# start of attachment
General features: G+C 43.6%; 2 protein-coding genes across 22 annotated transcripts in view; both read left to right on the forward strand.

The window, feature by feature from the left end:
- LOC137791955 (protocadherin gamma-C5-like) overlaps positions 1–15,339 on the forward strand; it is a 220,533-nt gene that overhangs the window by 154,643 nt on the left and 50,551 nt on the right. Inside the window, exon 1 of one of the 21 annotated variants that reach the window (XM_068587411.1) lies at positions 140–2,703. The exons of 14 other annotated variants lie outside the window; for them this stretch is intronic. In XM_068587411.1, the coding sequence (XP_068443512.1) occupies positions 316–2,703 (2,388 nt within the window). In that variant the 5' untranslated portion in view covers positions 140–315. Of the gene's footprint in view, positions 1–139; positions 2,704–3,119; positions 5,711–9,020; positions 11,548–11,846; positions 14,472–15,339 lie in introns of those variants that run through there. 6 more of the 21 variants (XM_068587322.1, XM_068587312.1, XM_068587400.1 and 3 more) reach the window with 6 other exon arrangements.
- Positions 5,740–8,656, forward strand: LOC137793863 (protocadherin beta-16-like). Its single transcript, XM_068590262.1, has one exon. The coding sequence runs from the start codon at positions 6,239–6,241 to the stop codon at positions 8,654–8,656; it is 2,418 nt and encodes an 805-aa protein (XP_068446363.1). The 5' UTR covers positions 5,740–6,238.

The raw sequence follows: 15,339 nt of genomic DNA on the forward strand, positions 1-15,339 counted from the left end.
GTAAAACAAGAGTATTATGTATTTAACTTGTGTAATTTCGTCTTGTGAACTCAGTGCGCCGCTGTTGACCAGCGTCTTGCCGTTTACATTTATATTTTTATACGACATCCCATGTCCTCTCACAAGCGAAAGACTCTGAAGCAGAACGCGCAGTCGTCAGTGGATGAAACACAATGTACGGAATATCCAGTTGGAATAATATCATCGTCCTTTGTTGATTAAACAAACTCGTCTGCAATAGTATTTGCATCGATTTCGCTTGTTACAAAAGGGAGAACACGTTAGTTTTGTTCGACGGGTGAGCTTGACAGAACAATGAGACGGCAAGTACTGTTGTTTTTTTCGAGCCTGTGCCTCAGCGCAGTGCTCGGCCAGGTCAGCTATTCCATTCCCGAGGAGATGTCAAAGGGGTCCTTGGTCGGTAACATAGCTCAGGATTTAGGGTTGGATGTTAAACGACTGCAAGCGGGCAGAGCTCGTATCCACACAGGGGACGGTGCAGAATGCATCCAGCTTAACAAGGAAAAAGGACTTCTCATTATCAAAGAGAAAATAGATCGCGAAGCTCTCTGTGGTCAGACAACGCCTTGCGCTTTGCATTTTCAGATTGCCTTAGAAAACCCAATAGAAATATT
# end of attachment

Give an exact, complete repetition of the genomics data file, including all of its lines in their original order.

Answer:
General features: G+C 43.6%; 2 protein-coding genes across 22 annotated transcripts in view; both read left to right on the forward strand.

The window, feature by feature from the left end:
- LOC137791955 (protocadherin gamma-C5-like) overlaps positions 1–15,339 on the forward strand; it is a 220,533-nt gene that overhangs the window by 154,643 nt on the left and 50,551 nt on the right. Inside the window, exon 1 of one of the 21 annotated variants that reach the window (XM_068587411.1) lies at positions 140–2,703. The exons of 14 other annotated variants lie outside the window; for them this stretch is intronic. In XM_068587411.1, the coding sequence (XP_068443512.1) occupies positions 316–2,703 (2,388 nt within the window). In that variant the 5' untranslated portion in view covers positions 140–315. Of the gene's footprint in view, positions 1–139; positions 2,704–3,119; positions 5,711–9,020; positions 11,548–11,846; positions 14,472–15,339 lie in introns of those variants that run through there. 6 more of the 21 variants (XM_068587322.1, XM_068587312.1, XM_068587400.1 and 3 more) reach the window with 6 other exon arrangements.
- Positions 5,740–8,656, forward strand: LOC137793863 (protocadherin beta-16-like). Its single transcript, XM_068590262.1, has one exon. The coding sequence runs from the start codon at positions 6,239–6,241 to the stop codon at positions 8,654–8,656; it is 2,418 nt and encodes an 805-aa protein (XP_068446363.1). The 5' UTR covers positions 5,740–6,238.

The raw sequence follows: 15,339 nt of genomic DNA on the forward strand, positions 1-15,339 counted from the left end.
GTAAAACAAGAGTATTATGTATTTAACTTGTGTAATTTCGTCTTGTGAACTCAGTGCGCCGCTGTTGACCAGCGTCTTGCCGTTTACATTTATATTTTTATACGACATCCCATGTCCTCTCACAAGCGAAAGACTCTGAAGCAGAACGCGCAGTCGTCAGTGGATGAAACACAATGTACGGAATATCCAGTTGGAATAATATCATCGTCCTTTGTTGATTAAACAAACTCGTCTGCAATAGTATTTGCATCGATTTCGCTTGTTACAAAAGGGAGAACACGTTAGTTTTGTTCGACGGGTGAGCTTGACAGAACAATGAGACGGCAAGTACTGTTGTTTTTTTCGAGCCTGTGCCTCAGCGCAGTGCTCGGCCAGGTCAGCTATTCCATTCCCGAGGAGATGTCAAAGGGGTCCTTGGTCGGTAACATAGCTCAGGATTTAGGGTTGGATGTTAAACGACTGCAAGCGGGCAGAGCTCGTATCCACACAGGGGACGGTGCAGAATGCATCCAGCTTAACAAGGAAAAAGGACTTCTCATTATCAAAGAGAAAATAGATCGCGAAGCTCTCTGTGGTCAGACAACGCCTTGCGCTTTGCATTTTCAGATTGCCTTAGAAAACCCAATAGAAATATT